PMC twenty5 22i – HiFi Review

PMC twenty5 22i – HiFi Review


This is my review of the rather attractive and classic looking PMC twenty5 22i standmount speakers.  They are part of PMC’s twenty5i range of speakers that represent a progression of the twenty5 range of speakers; the ‘i’, comments PMC,  represents an improvement.   The full range includes a slightly smaller standmount, the 21i, a compact floorstanding speaker, the 23i, and two further floorstanding speakers, the 24i and the 3-way 26i.   The range benefits from the thinking associated with the highest specification Fact Fenestria speakers, all fifty thousand pounds worth of them; feels like good value to me.  Speaking of price, the PMC twenty5 22i is priced near £3,295 and the stands to match are a further £395.  The 21i is priced near £2,195 and from the floorstanding 23i, the prices increase from £3,850 to £8,995 for the flagship 26i.

Design

PMC twenty5 22iPMC Twenty5i Range

Across the twenty5i range, the 21i and the 23i have a smaller 140mm woofer.  This is a long-throw g-weave cone with cast alloy chassis that has been developed by PMC.  The 22i, 24i and 26i have a larger woofer at 170mm made of the same g-weave material.  All of the twenty5i speakers have the same tweeter, a 19mm SONOMEX fabric soft dome that is ferrofluid cooled, with 34mm surround and dispersion grille.  The 26i has an additional driver in the mid-range consisting of a 50mm chambered soft dome.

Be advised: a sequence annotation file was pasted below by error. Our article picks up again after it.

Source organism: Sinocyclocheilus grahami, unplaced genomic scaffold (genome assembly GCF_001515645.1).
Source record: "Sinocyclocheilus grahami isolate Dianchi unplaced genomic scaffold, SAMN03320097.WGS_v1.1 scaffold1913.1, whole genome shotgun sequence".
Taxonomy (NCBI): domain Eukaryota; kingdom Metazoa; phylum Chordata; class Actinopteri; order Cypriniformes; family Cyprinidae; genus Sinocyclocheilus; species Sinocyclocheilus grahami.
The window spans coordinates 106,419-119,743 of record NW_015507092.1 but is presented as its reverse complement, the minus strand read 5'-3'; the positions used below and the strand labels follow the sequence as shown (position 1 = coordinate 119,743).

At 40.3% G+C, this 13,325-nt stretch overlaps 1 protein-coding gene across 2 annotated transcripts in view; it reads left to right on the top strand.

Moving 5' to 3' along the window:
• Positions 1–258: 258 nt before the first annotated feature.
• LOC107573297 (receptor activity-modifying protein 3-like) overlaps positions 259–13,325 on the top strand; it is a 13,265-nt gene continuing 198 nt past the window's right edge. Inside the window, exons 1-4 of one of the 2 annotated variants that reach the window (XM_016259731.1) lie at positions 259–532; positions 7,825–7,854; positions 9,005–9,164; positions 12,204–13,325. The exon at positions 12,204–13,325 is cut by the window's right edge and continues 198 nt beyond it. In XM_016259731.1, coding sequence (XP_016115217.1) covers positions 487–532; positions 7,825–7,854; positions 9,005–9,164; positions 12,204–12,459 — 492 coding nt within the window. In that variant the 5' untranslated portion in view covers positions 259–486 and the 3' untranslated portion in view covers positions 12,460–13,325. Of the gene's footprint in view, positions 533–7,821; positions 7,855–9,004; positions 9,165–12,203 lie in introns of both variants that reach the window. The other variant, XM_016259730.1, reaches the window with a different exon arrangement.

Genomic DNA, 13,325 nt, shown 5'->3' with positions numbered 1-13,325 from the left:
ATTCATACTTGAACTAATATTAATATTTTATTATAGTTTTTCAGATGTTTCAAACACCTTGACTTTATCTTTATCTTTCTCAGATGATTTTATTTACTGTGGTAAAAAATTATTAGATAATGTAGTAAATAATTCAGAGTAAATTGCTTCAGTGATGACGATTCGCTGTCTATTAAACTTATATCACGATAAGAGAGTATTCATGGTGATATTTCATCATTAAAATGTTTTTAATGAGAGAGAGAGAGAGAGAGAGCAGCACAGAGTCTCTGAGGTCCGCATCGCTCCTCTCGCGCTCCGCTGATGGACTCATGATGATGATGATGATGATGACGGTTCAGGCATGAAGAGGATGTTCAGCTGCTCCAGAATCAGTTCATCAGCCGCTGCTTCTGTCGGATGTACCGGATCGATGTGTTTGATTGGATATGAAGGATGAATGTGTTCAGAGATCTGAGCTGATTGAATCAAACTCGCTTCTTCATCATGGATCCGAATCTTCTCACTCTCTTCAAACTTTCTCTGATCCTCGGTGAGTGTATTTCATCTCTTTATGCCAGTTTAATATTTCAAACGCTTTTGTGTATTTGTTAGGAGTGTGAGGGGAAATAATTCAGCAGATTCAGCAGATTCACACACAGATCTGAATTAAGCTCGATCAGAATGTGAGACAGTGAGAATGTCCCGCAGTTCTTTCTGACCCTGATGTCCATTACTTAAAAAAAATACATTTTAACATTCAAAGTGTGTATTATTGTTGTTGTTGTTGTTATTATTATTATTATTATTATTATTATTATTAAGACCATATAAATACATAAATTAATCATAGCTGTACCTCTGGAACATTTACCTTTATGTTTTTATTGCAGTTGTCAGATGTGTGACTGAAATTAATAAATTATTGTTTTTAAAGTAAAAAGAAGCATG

PMC Advanced Transmission Line

The key element of PMCs design is their dedication to Advanced Transmission Line (ATL) technology in the twenty5i range. PMC’s ATL technology uses the resonant air in the cabinet to direct the lowest frequencies through the front panel vent. The passage of this rearward energy from the voice coils passes through the folded cabinet passages lined with custom-designed acoustic materials that absorb unwanted rear radiated distortion allowing the lowest frequencies to pass through.

There is a huge amount of technology and formulae involved in this design, for example, the length of the folded line in the cabinet has to be calculated correctly, to a quarter of the length of the lowest frequency. This design characteristic ensures the bass frequencies are perfectly presented to the listener giving the clean detailed bass that is delivered through their Laminair vents, which project the bass straight forward.  The effect is like having a second bass driver.

Oliver @ PMC

PMC twenty5 22iI was fortunate to have a conversation with Oliver Thomas who is one of PMCs research experts and he certainly put me straight on PMC’s ATL technology.  We had a wide-ranging chat that started accidentally with me asking Oliver what equipment they use to listen to their speakers as they develop them.  It turns out PMC use a variety of amplifiers at with different impedance characteristics to ensure the speakers can work across a variety of systems.  Bryston amplifiers, it seems, feature heavily in the development as a  ‘neutral amplifier’.  As PMC is the UK distributor for Canadian electronic component manufacturer Bryston, it is no surprise that its amplifiers feature heavily in product development.  Naim amplifiers and other ‘middling’ amplifiers are used as well.  Oliver pointed out, however, that there is no electronic reason why PMC speakers should perform any better with Naim electronics despite the adulation PMC receives regularly on the Naim forums.

I was interested to understand why PMC speakers came with just the two terminals rather than offering a bi-wired input.  Oliver was clear that there were only subjective advantages to bi-wired speakers, I would not disagree unduly, and a good quality cable is a fundamental requirement in any case.   I was also keen to understand who the speaker range was aimed at, and after consideration, Oliver suggested that of course, it was the pursuit of accuracy and the true sound that was PMCs aim, no focus groups at PMC then, thank goodness.

Quality